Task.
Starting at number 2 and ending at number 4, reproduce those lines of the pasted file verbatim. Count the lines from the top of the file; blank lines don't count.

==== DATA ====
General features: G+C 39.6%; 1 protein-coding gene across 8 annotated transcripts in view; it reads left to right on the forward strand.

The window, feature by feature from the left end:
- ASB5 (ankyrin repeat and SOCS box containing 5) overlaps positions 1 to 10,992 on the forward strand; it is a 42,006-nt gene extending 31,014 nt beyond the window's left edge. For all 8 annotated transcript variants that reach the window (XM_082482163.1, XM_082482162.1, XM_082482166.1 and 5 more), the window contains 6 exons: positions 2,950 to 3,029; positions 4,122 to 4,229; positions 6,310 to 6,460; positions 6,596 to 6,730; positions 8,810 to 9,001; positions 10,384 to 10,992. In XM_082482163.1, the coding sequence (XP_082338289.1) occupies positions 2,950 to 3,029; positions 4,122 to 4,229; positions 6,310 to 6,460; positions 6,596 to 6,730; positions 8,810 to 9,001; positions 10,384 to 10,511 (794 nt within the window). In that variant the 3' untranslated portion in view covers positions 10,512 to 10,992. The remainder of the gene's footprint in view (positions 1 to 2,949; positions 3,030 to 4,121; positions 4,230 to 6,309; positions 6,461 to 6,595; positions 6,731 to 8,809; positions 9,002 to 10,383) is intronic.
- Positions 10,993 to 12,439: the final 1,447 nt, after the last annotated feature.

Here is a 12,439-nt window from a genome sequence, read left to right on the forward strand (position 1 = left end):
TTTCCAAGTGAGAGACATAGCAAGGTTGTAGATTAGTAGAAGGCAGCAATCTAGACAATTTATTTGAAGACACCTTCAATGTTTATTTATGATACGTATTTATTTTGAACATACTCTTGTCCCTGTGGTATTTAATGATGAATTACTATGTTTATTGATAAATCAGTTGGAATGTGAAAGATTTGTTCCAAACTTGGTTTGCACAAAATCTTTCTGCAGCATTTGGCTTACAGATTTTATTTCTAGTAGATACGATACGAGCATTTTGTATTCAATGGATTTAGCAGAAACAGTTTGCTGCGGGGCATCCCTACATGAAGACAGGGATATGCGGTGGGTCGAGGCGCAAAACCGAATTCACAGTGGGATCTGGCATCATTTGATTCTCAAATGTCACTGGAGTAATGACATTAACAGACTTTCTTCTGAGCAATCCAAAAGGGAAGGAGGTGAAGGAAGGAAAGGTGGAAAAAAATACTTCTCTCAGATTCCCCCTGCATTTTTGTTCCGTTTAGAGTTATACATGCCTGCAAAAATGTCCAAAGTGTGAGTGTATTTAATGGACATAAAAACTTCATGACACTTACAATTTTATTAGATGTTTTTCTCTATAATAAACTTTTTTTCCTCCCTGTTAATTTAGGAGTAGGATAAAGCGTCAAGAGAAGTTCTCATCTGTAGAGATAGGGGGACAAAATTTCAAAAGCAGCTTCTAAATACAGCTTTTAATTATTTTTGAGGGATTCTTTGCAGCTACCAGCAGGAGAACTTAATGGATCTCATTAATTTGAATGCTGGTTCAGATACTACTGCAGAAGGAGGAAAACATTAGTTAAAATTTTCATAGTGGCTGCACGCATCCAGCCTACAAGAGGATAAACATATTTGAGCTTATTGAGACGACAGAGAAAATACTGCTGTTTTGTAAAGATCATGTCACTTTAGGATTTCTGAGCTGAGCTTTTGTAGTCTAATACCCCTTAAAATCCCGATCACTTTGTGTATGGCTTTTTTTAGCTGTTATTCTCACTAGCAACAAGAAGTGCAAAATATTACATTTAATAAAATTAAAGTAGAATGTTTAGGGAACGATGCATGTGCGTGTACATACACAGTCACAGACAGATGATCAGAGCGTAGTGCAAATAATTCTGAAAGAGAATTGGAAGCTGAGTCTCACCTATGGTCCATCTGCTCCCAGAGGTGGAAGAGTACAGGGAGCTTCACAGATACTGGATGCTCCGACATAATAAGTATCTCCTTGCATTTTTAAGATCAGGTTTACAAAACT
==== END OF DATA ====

The window, feature by feature from the left end:
- ASB5 (ankyrin repeat and SOCS box containing 5) overlaps positions 1 to 10,992 on the forward strand; it is a 42,006-nt gene extending 31,014 nt beyond the window's left edge. For all 8 annotated transcript variants that reach the window (XM_082482163.1, XM_082482162.1, XM_082482166.1 and 5 more), the window contains 6 exons: positions 2,950 to 3,029; positions 4,122 to 4,229; positions 6,310 to 6,460; positions 6,596 to 6,730; positions 8,810 to 9,001; positions 10,384 to 10,992. In XM_082482163.1, the coding sequence (XP_082338289.1) occupies positions 2,950 to 3,029; positions 4,122 to 4,229; positions 6,310 to 6,460; positions 6,596 to 6,730; positions 8,810 to 9,001; positions 10,384 to 10,511 (794 nt within the window). In that variant the 3' untranslated portion in view covers positions 10,512 to 10,992. The remainder of the gene's footprint in view (positions 1 to 2,949; positions 3,030 to 4,121; positions 4,230 to 6,309; positions 6,461 to 6,595; positions 6,731 to 8,809; positions 9,002 to 10,383) is intronic.
- Positions 10,993 to 12,439: the final 1,447 nt, after the last annotated feature.